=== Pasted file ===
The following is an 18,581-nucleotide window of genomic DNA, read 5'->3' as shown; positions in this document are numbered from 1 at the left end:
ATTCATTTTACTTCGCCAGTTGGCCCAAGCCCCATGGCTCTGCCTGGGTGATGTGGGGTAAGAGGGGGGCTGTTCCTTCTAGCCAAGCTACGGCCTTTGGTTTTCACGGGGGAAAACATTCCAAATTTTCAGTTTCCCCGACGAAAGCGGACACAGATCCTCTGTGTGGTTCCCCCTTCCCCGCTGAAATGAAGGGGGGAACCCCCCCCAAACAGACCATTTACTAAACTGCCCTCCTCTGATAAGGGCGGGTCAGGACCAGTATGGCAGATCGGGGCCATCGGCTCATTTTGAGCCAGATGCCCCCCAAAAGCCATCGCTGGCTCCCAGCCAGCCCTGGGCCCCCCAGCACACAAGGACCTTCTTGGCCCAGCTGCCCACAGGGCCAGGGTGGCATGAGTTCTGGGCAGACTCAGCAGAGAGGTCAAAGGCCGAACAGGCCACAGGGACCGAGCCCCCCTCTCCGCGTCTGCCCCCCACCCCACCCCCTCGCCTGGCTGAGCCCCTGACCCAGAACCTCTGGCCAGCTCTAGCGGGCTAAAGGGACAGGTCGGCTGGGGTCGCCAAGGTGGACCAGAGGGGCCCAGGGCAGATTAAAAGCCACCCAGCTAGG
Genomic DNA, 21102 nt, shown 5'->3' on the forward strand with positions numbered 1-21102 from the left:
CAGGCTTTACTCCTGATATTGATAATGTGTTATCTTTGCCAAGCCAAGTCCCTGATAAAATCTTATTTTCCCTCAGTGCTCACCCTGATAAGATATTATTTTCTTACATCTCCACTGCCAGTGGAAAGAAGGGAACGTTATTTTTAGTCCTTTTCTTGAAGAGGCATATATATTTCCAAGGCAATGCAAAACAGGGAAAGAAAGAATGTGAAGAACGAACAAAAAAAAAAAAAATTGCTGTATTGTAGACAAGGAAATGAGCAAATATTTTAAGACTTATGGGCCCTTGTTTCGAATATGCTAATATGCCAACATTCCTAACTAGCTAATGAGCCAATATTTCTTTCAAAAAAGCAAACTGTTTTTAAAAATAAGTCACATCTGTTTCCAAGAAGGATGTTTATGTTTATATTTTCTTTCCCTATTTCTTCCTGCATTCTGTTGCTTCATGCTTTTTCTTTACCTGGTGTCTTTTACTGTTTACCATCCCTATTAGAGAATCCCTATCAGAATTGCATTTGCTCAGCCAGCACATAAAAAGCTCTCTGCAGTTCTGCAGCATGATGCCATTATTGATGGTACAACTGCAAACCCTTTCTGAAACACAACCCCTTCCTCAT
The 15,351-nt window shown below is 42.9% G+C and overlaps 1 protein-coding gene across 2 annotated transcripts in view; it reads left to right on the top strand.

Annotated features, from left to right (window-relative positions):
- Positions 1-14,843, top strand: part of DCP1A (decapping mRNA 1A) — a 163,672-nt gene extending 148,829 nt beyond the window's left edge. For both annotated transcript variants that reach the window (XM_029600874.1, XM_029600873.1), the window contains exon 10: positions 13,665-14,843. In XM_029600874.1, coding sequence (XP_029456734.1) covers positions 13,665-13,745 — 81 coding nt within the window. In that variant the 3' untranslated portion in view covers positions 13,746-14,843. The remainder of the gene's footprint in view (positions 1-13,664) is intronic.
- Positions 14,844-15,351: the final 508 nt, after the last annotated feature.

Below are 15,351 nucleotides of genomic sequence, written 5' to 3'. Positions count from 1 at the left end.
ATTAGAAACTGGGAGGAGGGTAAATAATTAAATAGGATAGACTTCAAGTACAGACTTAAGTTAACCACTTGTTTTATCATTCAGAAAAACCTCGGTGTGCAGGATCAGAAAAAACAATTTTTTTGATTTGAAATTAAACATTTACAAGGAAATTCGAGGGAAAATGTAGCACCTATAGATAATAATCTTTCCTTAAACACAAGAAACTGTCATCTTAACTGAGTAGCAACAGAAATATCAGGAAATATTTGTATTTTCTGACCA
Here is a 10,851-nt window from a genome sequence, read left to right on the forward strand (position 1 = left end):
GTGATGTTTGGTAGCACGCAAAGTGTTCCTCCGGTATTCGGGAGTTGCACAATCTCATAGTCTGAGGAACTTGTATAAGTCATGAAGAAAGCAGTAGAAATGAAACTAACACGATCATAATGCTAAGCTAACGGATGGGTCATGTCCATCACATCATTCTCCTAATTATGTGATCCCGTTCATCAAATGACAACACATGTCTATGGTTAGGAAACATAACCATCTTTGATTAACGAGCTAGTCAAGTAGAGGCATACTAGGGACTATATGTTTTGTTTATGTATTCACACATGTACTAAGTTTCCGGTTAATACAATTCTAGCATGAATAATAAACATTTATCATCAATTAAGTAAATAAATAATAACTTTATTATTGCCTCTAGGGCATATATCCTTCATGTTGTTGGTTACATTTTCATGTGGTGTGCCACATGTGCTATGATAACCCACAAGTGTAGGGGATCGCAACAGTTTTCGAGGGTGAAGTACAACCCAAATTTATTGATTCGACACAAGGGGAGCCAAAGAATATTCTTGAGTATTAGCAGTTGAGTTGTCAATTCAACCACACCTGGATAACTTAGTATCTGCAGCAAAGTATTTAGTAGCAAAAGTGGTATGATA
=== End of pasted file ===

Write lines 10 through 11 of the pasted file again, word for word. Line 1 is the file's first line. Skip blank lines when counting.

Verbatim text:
ATTAGAAACTGGGAGGAGGGTAAATAATTAAATAGGATAGACTTCAAGTACAGACTTAAGTTAACCACTTGTTTTATCATTCAGAAAAACCTCGGTGTGCAGGATCAGAAAAAACAATTTTTTTGATTTGAAATTAAACATTTACAAGGAAATTCGAGGGAAAATGTAGCACCTATAGATAATAATCTTTCCTTAAACACAAGAAACTGTCATCTTAACTGAGTAGCAACAGAAATATCAGGAAATATTTGTATTTTCTGACCA
Here is a 10,851-nt window from a genome sequence, read left to right on the forward strand (position 1 = left end):